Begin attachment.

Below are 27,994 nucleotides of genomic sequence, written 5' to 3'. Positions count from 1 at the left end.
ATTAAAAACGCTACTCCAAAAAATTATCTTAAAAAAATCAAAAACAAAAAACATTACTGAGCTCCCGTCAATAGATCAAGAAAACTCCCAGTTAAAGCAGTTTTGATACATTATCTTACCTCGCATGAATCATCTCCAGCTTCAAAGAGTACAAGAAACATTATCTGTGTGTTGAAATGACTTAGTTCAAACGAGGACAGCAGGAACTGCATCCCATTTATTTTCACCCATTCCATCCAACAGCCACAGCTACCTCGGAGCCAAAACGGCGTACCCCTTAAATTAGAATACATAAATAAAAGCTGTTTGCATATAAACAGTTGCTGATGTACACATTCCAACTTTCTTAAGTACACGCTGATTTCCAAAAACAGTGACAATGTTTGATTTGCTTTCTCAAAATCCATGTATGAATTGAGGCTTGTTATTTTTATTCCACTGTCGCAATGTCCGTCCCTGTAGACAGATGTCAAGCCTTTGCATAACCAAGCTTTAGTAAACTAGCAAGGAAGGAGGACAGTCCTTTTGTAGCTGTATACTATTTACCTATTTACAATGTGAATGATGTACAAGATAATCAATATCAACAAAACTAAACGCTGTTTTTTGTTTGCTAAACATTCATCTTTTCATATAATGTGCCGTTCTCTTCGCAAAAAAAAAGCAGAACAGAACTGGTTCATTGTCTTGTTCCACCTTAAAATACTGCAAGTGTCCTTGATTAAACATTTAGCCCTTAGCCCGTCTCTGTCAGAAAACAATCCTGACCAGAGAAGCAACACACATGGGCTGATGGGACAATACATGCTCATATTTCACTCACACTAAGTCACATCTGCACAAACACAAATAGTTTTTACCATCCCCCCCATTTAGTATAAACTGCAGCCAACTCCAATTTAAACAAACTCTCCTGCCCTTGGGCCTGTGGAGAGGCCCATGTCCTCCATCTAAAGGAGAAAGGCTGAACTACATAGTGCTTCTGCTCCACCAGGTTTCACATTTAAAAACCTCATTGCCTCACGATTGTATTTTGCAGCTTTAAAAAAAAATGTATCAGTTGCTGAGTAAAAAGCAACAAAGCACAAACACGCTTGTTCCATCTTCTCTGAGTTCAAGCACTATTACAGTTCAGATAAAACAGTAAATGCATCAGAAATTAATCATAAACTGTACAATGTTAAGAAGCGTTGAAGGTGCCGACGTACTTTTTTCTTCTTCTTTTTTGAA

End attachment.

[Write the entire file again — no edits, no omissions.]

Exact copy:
Below are 27,994 nucleotides of genomic sequence, written 5' to 3'. Positions count from 1 at the left end.
ATTAAAAACGCTACTCCAAAAAATTATCTTAAAAAAATCAAAAACAAAAAACATTACTGAGCTCCCGTCAATAGATCAAGAAAACTCCCAGTTAAAGCAGTTTTGATACATTATCTTACCTCGCATGAATCATCTCCAGCTTCAAAGAGTACAAGAAACATTATCTGTGTGTTGAAATGACTTAGTTCAAACGAGGACAGCAGGAACTGCATCCCATTTATTTTCACCCATTCCATCCAACAGCCACAGCTACCTCGGAGCCAAAACGGCGTACCCCTTAAATTAGAATACATAAATAAAAGCTGTTTGCATATAAACAGTTGCTGATGTACACATTCCAACTTTCTTAAGTACACGCTGATTTCCAAAAACAGTGACAATGTTTGATTTGCTTTCTCAAAATCCATGTATGAATTGAGGCTTGTTATTTTTATTCCACTGTCGCAATGTCCGTCCCTGTAGACAGATGTCAAGCCTTTGCATAACCAAGCTTTAGTAAACTAGCAAGGAAGGAGGACAGTCCTTTTGTAGCTGTATACTATTTACCTATTTACAATGTGAATGATGTACAAGATAATCAATATCAACAAAACTAAACGCTGTTTTTTGTTTGCTAAACATTCATCTTTTCATATAATGTGCCGTTCTCTTCGCAAAAAAAAAGCAGAACAGAACTGGTTCATTGTCTTGTTCCACCTTAAAATACTGCAAGTGTCCTTGATTAAACATTTAGCCCTTAGCCCGTCTCTGTCAGAAAACAATCCTGACCAGAGAAGCAACACACATGGGCTGATGGGACAATACATGCTCATATTTCACTCACACTAAGTCACATCTGCACAAACACAAATAGTTTTTACCATCCCCCCCATTTAGTATAAACTGCAGCCAACTCCAATTTAAACAAACTCTCCTGCCCTTGGGCCTGTGGAGAGGCCCATGTCCTCCATCTAAAGGAGAAAGGCTGAACTACATAGTGCTTCTGCTCCACCAGGTTTCACATTTAAAAACCTCATTGCCTCACGATTGTATTTTGCAGCTTTAAAAAAAAATGTATCAGTTGCTGAGTAAAAAGCAACAAAGCACAAACACGCTTGTTCCATCTTCTCTGAGTTCAAGCACTATTACAGTTCAGATAAAACAGTAAATGCATCAGAAATTAATCATAAACTGTACAATGTTAAGAAGCGTTGAAGGTGCCGACGTACTTTTTTCTTCTTCTTTTTTGAA